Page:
The exercise of drawing a labyrinth on graph paper is a brain teaser—as you might expect from an ancient representation of a meandering, yet purposeful, life’s journey—and building one can take up to eight hours. “Joanna’s patience is paramount to the final product,” says Bohl. “I have always relied on improvisation for my [paintings], but Joanna methodically plots her work and executes what is in her mind and heart. I am in awe of that.”
The understanding of negative space is itself worth a degree in philosophy (which Hedrick will be earning this December); in Japanese culture, the concept is known as ma, which loosely translates to “consciousness of place”—fitting for the grassy, walkable path that Hedrick reveals when she rakes away the leaves. “A labyrinth is not a maze,” she explains. “There’s one way in and one way out, with no dead ends.”
Likewise, spirals could be considered simpler labyrinths. When Hedrick creates one, it’s a nod to her Greek heritage, which views the helix as a symbol of infinity—a squarer version, the Greek key, has similar associations. Hedrick has used photographs of her leaf art to illustrate ideas of “self” for philosophy projects: The spiral or labyrinth emphasizes the ego theory, or the existence of a self and its need for inward reflection. And to demonstrate the absence of a self, or bundle theory, Hedrick returns to her earliest motif. “There’s a belief that we’re all just a bundle of experiences, like a tree is composed of its rings,” explains Hedrick. “Concentric circles are my interpretation of the layers of life experiences.”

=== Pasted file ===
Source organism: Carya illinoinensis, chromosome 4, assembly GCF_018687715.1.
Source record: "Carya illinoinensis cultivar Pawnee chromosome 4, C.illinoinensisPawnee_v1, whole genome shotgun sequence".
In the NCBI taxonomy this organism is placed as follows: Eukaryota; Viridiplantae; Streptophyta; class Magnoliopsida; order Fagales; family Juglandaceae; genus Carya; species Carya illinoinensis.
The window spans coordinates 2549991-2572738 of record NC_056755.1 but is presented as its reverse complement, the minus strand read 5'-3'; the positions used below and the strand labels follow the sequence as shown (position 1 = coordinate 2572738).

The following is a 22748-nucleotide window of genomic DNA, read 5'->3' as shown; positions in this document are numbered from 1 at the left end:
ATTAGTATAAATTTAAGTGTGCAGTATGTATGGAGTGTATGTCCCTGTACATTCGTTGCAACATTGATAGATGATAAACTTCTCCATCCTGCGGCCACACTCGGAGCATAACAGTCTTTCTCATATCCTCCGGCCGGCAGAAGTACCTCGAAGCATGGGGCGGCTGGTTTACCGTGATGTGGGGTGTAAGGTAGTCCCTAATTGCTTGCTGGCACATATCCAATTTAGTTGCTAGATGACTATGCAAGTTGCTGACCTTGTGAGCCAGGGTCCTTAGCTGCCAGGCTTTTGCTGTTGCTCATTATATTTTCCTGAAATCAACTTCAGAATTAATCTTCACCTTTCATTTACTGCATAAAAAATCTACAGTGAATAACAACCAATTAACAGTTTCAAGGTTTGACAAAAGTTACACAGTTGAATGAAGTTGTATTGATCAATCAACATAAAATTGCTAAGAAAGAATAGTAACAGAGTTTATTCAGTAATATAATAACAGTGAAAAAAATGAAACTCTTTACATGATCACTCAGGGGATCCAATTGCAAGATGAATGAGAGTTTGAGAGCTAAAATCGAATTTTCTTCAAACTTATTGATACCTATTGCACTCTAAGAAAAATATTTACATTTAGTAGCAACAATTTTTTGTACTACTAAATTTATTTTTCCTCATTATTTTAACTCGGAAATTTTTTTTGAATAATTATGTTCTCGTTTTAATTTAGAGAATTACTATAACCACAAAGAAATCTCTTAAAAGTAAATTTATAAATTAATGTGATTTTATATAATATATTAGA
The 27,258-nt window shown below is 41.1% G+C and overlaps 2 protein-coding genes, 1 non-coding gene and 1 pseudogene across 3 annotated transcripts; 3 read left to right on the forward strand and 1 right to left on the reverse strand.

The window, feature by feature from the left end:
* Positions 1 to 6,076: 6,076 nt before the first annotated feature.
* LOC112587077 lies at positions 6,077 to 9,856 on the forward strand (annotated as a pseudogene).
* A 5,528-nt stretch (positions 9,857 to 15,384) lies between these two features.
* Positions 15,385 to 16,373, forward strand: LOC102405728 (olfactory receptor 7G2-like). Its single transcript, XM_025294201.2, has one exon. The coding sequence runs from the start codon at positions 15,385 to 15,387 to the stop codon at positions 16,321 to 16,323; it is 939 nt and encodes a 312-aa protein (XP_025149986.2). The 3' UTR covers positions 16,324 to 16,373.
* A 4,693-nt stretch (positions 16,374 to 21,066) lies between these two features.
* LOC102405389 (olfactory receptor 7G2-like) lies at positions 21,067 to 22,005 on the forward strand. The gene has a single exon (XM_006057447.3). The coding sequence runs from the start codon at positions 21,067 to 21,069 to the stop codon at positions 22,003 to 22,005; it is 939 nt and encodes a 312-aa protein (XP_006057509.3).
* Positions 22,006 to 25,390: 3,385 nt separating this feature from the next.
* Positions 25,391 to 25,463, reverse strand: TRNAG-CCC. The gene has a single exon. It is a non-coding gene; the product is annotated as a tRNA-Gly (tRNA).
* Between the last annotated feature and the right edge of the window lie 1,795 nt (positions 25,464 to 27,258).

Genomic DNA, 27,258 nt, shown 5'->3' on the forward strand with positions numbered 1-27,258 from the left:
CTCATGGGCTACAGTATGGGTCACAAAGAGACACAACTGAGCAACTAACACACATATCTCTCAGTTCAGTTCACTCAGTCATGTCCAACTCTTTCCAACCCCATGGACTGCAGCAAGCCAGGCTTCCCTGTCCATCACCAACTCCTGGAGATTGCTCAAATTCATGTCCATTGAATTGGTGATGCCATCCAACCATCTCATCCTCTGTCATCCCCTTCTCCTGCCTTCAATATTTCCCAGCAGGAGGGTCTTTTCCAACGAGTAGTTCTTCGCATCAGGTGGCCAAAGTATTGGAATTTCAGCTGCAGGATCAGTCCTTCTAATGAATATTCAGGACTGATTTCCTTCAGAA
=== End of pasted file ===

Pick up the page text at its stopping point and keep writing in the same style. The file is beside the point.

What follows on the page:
Given its ancestral roots in the ideologies of ancient Greek and Buddhist philosophers, as well as in the musings of their Western counterparts, Hedrick’s leaf art appears to transcend its humble beginnings. (One of Hedrick’s ambitions is to take her craft to Japan, where some ginkgo trees are over a thousand years old, and meditative raking is an element of Zen culture.) But the art’s true significance is much more humble and quiet. “Many mornings, when I arrive on campus, I see the sun come up over the trees, and I pause to acknowledge the beauty of that moment,” Dean Meyer says. “Like the leaf patterns created by Joanna, those moments come and go, yet make their mark on us.” S